Feb 21, 2019
If you’re new to escape games, you’re not alone! Though escape games have recently gained mainstream popularity, they have actually been around for over a decade. From its origins with the first real-life game in Japan, the escape game industry has spread worldwide and had appealed to people wanting to experience their entertainment, not just watch it. The industry gained momentum in 2014 when escape rooms starting popping up all over the US, and there is no end in sight to the growing popularity of this fun and engaging activity.
As video games became increasingly popular in the 1970s, people began searching for new ways to allow players to interact with their games. Video games initially relied on text-based commands to control game-play. However, as technology improved, gamemakers began utilizing visual cues instead. In turn, this gave way to point-and-click adventure games — the grandfather of real-life escape games. Point-and-click games were mainly played on computers and required the players to use the cursor to interact with objects in the game. The earliest example is the little-known Planet Mephius, designed by Eiji Yokoyama and published by T&E Soft in 1983. This first point-and-click game was only available in Japan, but this type of game spread and grew in popularity, eventually leading to the creation of “escape the room” video games.
The idea of basing a game around a player trapped in a specific space dates back at least to the text-based game Behind Closed Doors, created by John Wilson in 1988. Over the next fifteen years, “escape the room” video games began adopting the point-and-click style of gameplay. The genre of “escape the room” games became popular with the 2004 release of Crimson Room, a game by Toshimitsu Takagi of Japan. (You may see the genre Takagism associated with escape games due to his name.)
Crimson Room gained popularity at least in part because of the growth in internet access. The game can still be found on many gaming websites, and it is a great example of many of the “escape the room” video games. Like Crimson Room, most start with a short text intro (sometimes confusing when translated to English from Japanese) and involve a first-person perspective. The game’s atmosphere often involves a sense of isolation due to ambient music, minimalistic interface, and no other characters involved. The player must search the room by clicking objects and hovering the mouse over certain locations. Although not always, these games often take place in a single room and the ultimate goal is to escape through a door. The popularity of these video games eventually became the inspiration for real-life escape room adventures.
Those old point-and-click escape the room games have evolved over time into amazingly immersive real-life adventures. While the basic premise of being trapped in a room and needing to escape has remained the same, real-life escape rooms add numerous layers to the experience. Players must use physical clues in the room to tackle challenges and complete their mission. They must be observant of their surroundings and think strategically and critically on how they can use the elements in the room to accomplish their goal.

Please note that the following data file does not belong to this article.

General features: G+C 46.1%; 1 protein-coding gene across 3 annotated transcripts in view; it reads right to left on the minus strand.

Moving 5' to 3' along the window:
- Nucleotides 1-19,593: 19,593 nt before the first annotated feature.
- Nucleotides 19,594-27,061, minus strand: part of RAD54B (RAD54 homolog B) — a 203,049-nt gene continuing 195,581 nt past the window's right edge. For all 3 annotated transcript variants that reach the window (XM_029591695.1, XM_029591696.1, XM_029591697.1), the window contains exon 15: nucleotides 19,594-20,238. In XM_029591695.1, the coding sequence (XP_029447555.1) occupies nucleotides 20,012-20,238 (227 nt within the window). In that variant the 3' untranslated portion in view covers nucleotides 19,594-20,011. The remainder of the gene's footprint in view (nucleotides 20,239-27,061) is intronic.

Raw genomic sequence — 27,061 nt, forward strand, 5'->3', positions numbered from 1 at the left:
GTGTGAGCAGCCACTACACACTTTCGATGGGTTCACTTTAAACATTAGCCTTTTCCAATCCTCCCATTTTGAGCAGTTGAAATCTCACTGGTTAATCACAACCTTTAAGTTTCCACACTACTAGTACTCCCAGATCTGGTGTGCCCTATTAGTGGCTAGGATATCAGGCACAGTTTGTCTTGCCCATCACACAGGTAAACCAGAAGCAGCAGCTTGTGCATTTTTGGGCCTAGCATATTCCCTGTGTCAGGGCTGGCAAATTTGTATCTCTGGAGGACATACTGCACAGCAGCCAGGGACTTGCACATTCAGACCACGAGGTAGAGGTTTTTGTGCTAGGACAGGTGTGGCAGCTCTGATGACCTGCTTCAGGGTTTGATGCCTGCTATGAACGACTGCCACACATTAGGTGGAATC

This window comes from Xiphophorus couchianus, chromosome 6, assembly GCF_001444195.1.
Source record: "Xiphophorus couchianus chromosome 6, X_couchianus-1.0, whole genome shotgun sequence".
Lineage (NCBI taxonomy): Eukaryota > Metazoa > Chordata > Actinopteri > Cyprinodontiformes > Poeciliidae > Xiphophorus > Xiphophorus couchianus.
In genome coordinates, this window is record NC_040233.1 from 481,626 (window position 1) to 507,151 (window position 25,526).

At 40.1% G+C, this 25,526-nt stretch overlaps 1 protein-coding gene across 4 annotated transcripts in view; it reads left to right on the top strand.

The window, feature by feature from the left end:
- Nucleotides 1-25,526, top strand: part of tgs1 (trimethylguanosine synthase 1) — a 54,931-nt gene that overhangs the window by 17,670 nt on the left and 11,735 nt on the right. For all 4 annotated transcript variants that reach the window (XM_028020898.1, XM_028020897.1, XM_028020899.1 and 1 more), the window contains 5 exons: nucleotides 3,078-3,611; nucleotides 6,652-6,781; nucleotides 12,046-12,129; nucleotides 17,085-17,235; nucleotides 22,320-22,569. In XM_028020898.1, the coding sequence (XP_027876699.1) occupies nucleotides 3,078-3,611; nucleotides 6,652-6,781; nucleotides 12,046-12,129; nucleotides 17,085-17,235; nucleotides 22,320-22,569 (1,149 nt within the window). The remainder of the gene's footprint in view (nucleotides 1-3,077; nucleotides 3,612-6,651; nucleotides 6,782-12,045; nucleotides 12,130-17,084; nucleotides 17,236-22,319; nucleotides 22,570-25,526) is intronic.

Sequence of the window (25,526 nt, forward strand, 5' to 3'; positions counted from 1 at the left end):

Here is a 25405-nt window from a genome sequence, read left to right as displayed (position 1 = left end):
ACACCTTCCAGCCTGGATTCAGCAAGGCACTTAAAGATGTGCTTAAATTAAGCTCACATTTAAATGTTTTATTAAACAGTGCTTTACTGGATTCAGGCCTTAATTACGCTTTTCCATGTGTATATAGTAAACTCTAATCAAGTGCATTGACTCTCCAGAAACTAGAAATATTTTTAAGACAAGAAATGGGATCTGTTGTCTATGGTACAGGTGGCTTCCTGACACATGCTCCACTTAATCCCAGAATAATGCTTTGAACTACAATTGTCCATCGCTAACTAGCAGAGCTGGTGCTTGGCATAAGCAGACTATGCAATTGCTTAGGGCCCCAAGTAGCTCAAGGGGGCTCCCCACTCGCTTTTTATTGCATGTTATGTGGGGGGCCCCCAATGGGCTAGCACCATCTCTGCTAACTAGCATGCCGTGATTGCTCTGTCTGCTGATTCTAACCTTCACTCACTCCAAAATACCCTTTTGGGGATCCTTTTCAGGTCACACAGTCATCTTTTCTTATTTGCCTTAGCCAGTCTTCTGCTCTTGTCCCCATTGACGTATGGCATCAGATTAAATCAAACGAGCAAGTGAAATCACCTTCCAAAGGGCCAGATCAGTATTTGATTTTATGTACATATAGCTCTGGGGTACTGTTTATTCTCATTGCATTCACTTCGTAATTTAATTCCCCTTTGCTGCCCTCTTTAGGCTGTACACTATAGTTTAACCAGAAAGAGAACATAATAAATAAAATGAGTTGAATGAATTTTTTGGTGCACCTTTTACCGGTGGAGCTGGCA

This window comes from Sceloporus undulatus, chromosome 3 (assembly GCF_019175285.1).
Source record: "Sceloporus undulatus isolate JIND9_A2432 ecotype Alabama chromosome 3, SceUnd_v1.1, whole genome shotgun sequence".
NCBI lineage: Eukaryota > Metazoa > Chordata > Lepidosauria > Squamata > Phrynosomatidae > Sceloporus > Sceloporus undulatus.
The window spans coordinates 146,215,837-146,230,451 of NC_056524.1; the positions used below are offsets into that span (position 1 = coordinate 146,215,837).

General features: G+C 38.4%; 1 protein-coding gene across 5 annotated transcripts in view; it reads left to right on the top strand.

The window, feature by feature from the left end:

The first ever real-life escape game was created by Takao Kato of Kyoto, Japan in 2007. Kato took inspiration from the “escape the room” video games and its new popularity in the 2000s.
“I was thinking about doing some kind of new event, and the girl sitting next to me said she was hooked on online escape games, so I just tried to make one,” said Kato.
He also tapped into his childhood need for adventure to inspire him to build the concept.
“I wondered why interesting things didn’t happen in my life, like they did in books,” he said. “I thought I could create my own adventure — a story — and then invite people to be a part of it.”
Originally, games were played at various bars and clubs in Japan. Over the next five years, more permanent locations were built throughout Asia and Europe. The concept spread to many places, including Budapest, Bern, and Australia. The concept hit the United States between 2012 and 2014, with a few companies slowly building traction in San Francisco, Seattle, St. Louis, New York City, and Nashville.
In the middle to late months of 2014, the industry began to see an explosion of real-life escape game businesses. You can now find escape room games all over the world. One theory behind the popularity (besides it being amazingly fun) is the rise in “experiential entertainment.” No longer do people only want to sit and watch, but they want to do! This can be seen in the rise of virtual reality, music festivals, genre-based conferences, and “haunted” adventures.
Escape rooms fit into this genre of entertainment because they are such immersive experiences. Instead of watching characters play out a story on screen, the players are the main characters of the story. Players get to be the hero of their own adventures as they live out the plots of stories they have previously only seen on screen. They can break out of prison, take part in a daring art heist, find hidden gold, and more!